This is your life…and it is petrifying.
Banging pipes, flickering lightbulbs, and unnerving thuds coming from upstairs: These are fixtures of life in a pre-war New York City apartment building. For even the newest New Yorkers, these occurrences should be mildly annoying rather than deathly terrifying. Not so in Stephen Karam's unsettling new play, The Humans, which is making its Broadway debut at the Helen Hayes Theatre after an acclaimed off-Broadway run with Roundabout Theatre Company. Every line, glance, and bump in the night seems significant in Joe Mantello's finely tuned production.
It is a remarkable display of stagecraft in service to Karam's story. The playwright was heavily influenced by Sigmund Freud's essay "The Uncanny" in writing what appears to be a fairly standard dinner table drama. The characters argue, laugh, and endlessly deflect (the phrase "oh man" is regularly employed by Karam's characters to show casual sympathy without registering a real response). It looks like a cheerful bunch, but we soon learn that looks can be deceiving.
The Blakes are an Irish-American family from Scranton, Pennsylvania. Patriarch Erik (Reed Birney) has worked in maintenance for nearly three decades at a Catholic high school. His wife, Deirdre (Jayne Houdyshell), is an office manager. They care for Erik's elderly mother, Momo (Lauren Klein), who is suffering from dementia. Their eldest daughter, Aimee (Cassie Beck), is an attorney in Philadelphia, while their youngest, Brigid (Sarah Steele), pursues a music career in New York. The entire family has gathered for Thanksgiving at the Chinatown duplex to which Brigid recently signed a lease with her boyfriend, Rich (Arian Moayed). Since their belongings still haven't arrived, the space is mostly unfurnished, leaving the Blakes with little distraction spare each other's company and the disquieting noise of the surrounding city.
Scenic designer David Zinn has re-created an old ground-floor duplex with exquisite detail: The bizarre layout betrays a space originally designed as two separate apartments, while the thick layers of off-white paint seem meant to conceal decades of secrets (and the lingering aroma of soy sauce). Justin Townsend's believably dim natural lighting spills through the two upstairs windows, landing on a depressing pitch black by the play's end (approximately 6pm). To substitute sunlight, Townsend gives the Blakes unreliable lightbulbs that abruptly burn out as the night progresses. Sound designer Fitz Patton adds to the subtle horror with strategically placed booms emanating from the apartment above and peculiar mechanical noises coming from the basement. I've seen this play before and it still made me jump.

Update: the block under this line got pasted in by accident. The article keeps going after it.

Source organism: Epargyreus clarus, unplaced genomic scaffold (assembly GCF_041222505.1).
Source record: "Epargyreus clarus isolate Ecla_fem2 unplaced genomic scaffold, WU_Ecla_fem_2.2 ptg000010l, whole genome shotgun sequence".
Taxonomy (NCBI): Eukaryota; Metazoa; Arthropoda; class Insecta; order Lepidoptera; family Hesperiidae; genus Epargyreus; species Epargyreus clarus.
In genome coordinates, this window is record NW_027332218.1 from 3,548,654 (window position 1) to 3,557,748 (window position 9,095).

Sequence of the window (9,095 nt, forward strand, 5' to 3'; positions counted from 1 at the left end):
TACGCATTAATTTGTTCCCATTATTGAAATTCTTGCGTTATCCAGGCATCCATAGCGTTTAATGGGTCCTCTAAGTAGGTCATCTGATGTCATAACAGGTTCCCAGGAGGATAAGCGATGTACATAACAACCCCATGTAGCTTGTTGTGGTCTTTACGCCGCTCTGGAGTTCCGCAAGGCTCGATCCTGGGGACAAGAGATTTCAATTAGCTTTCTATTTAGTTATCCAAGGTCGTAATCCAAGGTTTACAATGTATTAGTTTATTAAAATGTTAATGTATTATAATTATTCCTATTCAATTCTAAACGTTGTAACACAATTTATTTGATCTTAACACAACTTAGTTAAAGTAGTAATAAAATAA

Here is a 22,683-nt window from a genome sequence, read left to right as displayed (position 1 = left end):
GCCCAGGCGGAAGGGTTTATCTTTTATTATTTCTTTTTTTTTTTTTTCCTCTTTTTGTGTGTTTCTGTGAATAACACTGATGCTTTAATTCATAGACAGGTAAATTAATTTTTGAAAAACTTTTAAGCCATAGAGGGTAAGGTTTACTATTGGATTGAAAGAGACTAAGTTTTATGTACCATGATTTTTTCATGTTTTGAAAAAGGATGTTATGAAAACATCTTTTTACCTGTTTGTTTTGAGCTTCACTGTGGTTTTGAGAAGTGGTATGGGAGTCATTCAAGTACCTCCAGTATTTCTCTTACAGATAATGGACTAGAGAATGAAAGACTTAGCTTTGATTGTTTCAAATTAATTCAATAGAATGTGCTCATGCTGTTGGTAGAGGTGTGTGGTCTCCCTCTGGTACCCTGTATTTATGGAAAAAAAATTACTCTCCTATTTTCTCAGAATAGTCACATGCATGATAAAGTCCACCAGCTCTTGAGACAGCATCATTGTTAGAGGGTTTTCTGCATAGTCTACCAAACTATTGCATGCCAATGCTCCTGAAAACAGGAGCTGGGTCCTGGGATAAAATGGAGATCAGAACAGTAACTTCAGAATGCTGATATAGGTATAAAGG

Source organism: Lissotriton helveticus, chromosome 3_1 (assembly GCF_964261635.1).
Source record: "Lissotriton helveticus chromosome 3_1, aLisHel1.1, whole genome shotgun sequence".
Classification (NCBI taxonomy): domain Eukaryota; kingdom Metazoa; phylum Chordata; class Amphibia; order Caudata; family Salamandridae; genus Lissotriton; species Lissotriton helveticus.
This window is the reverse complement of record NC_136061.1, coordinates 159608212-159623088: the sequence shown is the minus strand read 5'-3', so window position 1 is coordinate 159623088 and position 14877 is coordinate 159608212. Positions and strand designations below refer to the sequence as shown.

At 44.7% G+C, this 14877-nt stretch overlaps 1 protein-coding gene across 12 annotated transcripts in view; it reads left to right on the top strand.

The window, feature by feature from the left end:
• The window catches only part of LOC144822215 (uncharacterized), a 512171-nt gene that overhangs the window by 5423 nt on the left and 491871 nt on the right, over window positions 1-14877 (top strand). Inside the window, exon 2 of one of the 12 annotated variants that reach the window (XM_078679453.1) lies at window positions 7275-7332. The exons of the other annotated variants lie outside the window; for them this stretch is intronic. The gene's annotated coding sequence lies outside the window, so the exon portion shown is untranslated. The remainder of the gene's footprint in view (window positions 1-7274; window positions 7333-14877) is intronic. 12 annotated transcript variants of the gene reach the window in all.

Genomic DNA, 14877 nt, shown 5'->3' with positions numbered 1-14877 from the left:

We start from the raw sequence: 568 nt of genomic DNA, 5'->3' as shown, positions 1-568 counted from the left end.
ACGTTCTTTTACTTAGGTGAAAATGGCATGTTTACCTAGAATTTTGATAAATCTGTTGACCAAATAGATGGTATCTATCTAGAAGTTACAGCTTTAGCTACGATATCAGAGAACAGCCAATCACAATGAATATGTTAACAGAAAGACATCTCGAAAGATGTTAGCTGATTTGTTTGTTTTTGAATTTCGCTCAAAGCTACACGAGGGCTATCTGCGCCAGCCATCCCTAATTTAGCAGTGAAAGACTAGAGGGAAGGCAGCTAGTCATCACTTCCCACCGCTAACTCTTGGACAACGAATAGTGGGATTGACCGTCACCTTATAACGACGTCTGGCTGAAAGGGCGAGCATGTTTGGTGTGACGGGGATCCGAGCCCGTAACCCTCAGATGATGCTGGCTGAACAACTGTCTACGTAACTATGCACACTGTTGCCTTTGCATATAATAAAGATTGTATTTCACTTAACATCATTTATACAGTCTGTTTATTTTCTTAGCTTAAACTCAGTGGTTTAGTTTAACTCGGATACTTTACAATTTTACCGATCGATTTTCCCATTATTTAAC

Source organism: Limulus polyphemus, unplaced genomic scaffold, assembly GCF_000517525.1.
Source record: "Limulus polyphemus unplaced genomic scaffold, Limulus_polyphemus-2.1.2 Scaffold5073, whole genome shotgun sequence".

Under Mantello's sensitive direction, the whole production has kept up an aura of lingering dread. In fact, the performances seem sharper in this Broadway transfer: Klein augments the fear with her ramblings, which seem to operate by an internal logical we cannot decipher. Houdyshell tempers Deirdre's maternal instinct with an acerbic wit, the acidity of which is often spat back at her by her youngest daughter. "Mom's still eating her feelings," Brigid states as fact, causing mom to flee to the upper level. A painfully awkward chase up the spiral staircase ensues. As Aimee, Beck adroitly plays the peacemaker, tabling her own tragedies so she can cater to her flailing family.
Offering Aimee the assist, Moayed's Rich plays the role of the consummate diplomat, going out of his way to accommodate the Blakes. Still, he cannot help but offend by virtue of his privileged existence. When called to explain how he plans to pay for his student loans (he's 38 and still in college), the fittingly named Rich reveals that he has a trust fund that will kick in when he turns 40. A discussion of his family's prudence in waiting until middle age to lavish him with wealth ends when Erik bitterly asks, "Do you get how that sounds to a sixty-year-old man?" Erik's ship still has not come in, and it probably never will.
More than anyone else in the cast, Birney's Erik embodies the silent terror that governs so many American lives today (and which has already played a major role in the 2016 presidential campaign). Memories of 9/11 and Hurricane Sandy still fresh, Erik is not particularly comfortable even being in New York. With no savings and a retirement plan that is rapidly unraveling, he's under immense pressure to compete in an economy that doesn't want him. Still, he has to hold it all together and play dad. In the limited time he's allowed to bring his guard down, we can feel the tidal wave of emotion that he has to keep dammed up in order to survive. Houdyshell performs the same feat, albeit with a disarming softness.
Erik and Deirdre aren't the only ones in trouble. Aimee is personally and professional adrift; Brigid is coming to terms with her vanishing dreams. Momo is at death's door, but might stay there for another decade. The Blakes cling to their traditions despite a world that is quickly caving in on them. Humor and quiet dignity serve as their only armor. Through brutal realism, Karam presents a family careering toward disaster with little in the way of an evasive action plan. For too many Americans, that situation alone will feel painfully uncanny — so much so that you won't be able to look away.